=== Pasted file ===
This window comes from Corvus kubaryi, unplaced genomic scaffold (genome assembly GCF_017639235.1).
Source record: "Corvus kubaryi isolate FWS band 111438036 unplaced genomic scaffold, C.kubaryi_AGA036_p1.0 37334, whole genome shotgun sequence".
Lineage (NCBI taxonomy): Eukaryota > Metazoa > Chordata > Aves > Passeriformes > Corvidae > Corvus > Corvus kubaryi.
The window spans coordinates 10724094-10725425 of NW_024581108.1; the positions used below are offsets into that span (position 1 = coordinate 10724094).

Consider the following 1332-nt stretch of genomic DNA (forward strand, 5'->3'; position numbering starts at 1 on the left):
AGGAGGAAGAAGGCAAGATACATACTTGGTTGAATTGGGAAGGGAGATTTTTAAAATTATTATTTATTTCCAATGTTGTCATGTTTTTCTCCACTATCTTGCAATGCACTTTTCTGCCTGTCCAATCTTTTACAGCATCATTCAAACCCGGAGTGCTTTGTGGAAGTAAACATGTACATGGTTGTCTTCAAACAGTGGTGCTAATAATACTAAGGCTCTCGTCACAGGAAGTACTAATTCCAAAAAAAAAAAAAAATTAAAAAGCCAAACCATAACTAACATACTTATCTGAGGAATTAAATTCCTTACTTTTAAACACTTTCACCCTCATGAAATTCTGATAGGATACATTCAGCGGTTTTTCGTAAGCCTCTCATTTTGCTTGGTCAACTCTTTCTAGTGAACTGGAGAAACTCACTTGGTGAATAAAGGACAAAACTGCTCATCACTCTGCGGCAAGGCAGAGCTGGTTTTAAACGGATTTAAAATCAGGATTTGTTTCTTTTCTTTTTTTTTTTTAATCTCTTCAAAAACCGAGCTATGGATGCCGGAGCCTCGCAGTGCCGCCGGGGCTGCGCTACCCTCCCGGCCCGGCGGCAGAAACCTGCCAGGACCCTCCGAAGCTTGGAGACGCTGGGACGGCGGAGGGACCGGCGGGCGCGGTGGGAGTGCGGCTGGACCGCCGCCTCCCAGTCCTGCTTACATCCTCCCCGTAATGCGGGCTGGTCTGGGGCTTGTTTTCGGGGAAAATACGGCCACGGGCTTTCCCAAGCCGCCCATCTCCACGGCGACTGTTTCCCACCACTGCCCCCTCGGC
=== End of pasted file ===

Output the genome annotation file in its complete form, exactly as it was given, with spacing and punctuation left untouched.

This window comes from Corvus kubaryi, unplaced genomic scaffold (genome assembly GCF_017639235.1).
Source record: "Corvus kubaryi isolate FWS band 111438036 unplaced genomic scaffold, C.kubaryi_AGA036_p1.0 37334, whole genome shotgun sequence".
Lineage (NCBI taxonomy): Eukaryota > Metazoa > Chordata > Aves > Passeriformes > Corvidae > Corvus > Corvus kubaryi.
The window spans coordinates 10724094-10725425 of NW_024581108.1; the positions used below are offsets into that span (position 1 = coordinate 10724094).

Consider the following 1332-nt stretch of genomic DNA (forward strand, 5'->3'; position numbering starts at 1 on the left):
AGGAGGAAGAAGGCAAGATACATACTTGGTTGAATTGGGAAGGGAGATTTTTAAAATTATTATTTATTTCCAATGTTGTCATGTTTTTCTCCACTATCTTGCAATGCACTTTTCTGCCTGTCCAATCTTTTACAGCATCATTCAAACCCGGAGTGCTTTGTGGAAGTAAACATGTACATGGTTGTCTTCAAACAGTGGTGCTAATAATACTAAGGCTCTCGTCACAGGAAGTACTAATTCCAAAAAAAAAAAAAAATTAAAAAGCCAAACCATAACTAACATACTTATCTGAGGAATTAAATTCCTTACTTTTAAACACTTTCACCCTCATGAAATTCTGATAGGATACATTCAGCGGTTTTTCGTAAGCCTCTCATTTTGCTTGGTCAACTCTTTCTAGTGAACTGGAGAAACTCACTTGGTGAATAAAGGACAAAACTGCTCATCACTCTGCGGCAAGGCAGAGCTGGTTTTAAACGGATTTAAAATCAGGATTTGTTTCTTTTCTTTTTTTTTTTTAATCTCTTCAAAAACCGAGCTATGGATGCCGGAGCCTCGCAGTGCCGCCGGGGCTGCGCTACCCTCCCGGCCCGGCGGCAGAAACCTGCCAGGACCCTCCGAAGCTTGGAGACGCTGGGACGGCGGAGGGACCGGCGGGCGCGGTGGGAGTGCGGCTGGACCGCCGCCTCCCAGTCCTGCTTACATCCTCCCCGTAATGCGGGCTGGTCTGGGGCTTGTTTTCGGGGAAAATACGGCCACGGGCTTTCCCAAGCCGCCCATCTCCACGGCGACTGTTTCCCACCACTGCCCCCTCGGC